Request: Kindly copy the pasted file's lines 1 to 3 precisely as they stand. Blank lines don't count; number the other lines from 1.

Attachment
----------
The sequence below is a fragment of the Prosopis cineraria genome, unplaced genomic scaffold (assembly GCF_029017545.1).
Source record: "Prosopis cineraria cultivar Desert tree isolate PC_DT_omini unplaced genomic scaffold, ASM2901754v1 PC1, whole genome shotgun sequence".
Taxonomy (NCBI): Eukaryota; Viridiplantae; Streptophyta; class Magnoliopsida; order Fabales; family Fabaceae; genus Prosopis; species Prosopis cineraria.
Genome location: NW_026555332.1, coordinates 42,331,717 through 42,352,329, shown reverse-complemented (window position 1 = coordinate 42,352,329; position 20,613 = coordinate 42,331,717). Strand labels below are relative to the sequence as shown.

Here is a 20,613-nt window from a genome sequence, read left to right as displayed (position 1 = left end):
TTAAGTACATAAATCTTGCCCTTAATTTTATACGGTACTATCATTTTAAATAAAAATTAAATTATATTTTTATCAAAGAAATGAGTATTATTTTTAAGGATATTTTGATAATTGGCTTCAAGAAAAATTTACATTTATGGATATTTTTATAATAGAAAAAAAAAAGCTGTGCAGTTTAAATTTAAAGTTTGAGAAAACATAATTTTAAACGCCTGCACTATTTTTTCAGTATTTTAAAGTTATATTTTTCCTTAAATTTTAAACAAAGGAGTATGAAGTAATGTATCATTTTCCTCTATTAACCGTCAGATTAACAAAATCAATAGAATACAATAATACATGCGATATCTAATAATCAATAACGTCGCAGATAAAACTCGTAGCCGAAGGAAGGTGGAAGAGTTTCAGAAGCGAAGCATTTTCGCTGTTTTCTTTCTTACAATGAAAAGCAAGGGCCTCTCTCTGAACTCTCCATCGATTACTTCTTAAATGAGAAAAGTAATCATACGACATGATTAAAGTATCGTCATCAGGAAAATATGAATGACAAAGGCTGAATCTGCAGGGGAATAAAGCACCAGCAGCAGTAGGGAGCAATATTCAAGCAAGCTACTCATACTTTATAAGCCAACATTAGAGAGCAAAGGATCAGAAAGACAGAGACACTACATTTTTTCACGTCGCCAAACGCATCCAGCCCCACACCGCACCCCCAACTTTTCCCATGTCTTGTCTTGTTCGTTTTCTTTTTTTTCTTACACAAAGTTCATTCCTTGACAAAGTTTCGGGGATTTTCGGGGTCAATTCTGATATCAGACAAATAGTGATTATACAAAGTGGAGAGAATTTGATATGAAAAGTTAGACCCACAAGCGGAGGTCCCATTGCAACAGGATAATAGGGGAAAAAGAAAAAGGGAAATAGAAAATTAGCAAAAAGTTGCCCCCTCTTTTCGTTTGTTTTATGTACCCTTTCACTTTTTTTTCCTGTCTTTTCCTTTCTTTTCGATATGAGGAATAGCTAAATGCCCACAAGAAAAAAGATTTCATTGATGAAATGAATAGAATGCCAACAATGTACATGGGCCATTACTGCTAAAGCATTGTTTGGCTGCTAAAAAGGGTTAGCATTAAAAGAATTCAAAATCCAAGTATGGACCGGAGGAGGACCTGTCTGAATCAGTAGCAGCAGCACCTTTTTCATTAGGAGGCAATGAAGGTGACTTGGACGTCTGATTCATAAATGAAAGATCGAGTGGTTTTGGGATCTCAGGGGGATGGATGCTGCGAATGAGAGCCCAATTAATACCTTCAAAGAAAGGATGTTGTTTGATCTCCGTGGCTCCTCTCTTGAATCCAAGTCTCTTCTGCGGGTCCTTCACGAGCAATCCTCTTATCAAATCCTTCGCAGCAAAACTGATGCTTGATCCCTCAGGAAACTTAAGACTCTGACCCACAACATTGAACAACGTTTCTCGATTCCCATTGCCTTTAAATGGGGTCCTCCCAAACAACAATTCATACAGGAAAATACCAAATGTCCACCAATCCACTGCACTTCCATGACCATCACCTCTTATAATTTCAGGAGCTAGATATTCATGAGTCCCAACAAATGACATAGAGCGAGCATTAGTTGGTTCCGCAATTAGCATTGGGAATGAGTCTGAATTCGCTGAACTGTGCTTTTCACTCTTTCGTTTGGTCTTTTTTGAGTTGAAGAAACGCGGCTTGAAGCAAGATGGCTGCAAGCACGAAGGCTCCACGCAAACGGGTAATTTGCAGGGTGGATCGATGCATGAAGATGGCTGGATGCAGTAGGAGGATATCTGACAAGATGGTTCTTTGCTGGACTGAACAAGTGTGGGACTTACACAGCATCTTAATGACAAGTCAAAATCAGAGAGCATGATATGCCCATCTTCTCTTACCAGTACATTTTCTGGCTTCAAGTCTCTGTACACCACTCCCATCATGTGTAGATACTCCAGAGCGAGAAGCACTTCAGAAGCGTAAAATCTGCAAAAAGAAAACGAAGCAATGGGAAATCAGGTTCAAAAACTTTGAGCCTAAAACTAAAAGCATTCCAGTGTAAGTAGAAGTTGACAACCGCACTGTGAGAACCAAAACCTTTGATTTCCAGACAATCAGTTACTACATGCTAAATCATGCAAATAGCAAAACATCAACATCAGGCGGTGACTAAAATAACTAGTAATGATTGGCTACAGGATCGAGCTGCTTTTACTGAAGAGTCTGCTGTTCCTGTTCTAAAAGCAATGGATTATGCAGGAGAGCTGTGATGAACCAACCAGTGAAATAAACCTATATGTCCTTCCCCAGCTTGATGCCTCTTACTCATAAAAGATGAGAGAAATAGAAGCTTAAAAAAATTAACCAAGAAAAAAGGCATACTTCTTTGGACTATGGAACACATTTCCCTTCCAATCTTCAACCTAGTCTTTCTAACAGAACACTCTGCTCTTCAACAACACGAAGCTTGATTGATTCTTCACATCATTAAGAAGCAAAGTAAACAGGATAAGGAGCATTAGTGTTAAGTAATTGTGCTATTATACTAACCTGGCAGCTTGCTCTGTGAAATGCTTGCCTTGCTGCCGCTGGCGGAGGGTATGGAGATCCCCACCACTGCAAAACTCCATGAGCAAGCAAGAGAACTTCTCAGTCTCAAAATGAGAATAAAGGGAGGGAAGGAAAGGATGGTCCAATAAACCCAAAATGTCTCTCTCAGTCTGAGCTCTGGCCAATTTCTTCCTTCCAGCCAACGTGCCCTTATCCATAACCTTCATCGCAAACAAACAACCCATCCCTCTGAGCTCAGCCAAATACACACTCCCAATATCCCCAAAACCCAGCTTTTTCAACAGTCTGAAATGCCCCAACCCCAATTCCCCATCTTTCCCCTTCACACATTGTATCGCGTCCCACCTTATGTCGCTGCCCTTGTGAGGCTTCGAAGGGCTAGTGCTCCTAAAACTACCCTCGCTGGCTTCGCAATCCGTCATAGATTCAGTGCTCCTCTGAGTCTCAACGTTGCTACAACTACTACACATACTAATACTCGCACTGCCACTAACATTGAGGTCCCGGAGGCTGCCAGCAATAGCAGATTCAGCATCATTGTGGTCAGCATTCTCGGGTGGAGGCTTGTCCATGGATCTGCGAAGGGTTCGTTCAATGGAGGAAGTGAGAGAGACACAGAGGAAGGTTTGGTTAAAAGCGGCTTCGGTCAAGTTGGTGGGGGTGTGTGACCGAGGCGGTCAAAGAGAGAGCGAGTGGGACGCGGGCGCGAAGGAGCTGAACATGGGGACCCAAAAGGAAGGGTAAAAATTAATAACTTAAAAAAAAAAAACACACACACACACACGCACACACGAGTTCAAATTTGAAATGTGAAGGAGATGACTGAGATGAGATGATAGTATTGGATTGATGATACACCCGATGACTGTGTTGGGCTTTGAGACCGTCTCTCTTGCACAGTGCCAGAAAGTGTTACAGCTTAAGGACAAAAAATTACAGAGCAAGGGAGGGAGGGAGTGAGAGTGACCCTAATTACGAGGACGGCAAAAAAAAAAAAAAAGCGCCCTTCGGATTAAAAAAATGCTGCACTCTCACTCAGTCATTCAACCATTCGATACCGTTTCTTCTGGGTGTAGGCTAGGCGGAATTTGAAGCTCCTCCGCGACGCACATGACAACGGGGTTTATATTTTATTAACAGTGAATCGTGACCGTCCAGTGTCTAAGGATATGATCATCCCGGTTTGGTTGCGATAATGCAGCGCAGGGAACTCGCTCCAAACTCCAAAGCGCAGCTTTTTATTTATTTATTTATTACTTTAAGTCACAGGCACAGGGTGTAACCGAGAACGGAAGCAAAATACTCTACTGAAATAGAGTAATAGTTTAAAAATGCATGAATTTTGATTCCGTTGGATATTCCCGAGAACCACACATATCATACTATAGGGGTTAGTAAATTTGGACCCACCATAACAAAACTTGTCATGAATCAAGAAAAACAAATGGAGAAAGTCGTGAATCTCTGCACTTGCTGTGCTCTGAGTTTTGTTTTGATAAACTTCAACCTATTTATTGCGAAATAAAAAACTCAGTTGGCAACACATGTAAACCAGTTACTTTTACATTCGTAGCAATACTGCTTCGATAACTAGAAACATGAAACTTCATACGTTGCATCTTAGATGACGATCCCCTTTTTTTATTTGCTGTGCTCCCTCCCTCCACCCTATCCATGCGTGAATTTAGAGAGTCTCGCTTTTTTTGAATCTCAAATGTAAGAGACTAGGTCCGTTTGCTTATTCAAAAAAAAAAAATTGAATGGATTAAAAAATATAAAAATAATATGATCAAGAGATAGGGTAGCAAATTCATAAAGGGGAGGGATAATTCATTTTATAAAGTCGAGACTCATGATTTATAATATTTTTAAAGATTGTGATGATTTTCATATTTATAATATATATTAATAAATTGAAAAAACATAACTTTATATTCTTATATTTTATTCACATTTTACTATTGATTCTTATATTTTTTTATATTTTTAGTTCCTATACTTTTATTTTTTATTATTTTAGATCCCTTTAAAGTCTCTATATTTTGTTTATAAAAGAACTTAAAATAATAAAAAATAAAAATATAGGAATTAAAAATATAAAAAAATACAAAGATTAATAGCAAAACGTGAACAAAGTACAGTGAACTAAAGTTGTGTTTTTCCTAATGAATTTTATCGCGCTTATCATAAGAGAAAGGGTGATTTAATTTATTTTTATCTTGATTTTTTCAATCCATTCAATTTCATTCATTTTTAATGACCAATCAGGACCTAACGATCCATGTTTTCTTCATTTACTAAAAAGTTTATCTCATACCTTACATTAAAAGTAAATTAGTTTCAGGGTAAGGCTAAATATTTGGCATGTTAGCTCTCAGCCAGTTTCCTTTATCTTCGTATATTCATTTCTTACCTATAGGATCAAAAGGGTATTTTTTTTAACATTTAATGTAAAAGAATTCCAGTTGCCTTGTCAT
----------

The sequence below is a fragment of the Prosopis cineraria genome, unplaced genomic scaffold (assembly GCF_029017545.1).
Source record: "Prosopis cineraria cultivar Desert tree isolate PC_DT_omini unplaced genomic scaffold, ASM2901754v1 PC1, whole genome shotgun sequence".
Taxonomy (NCBI): Eukaryota; Viridiplantae; Streptophyta; class Magnoliopsida; order Fabales; family Fabaceae; genus Prosopis; species Prosopis cineraria.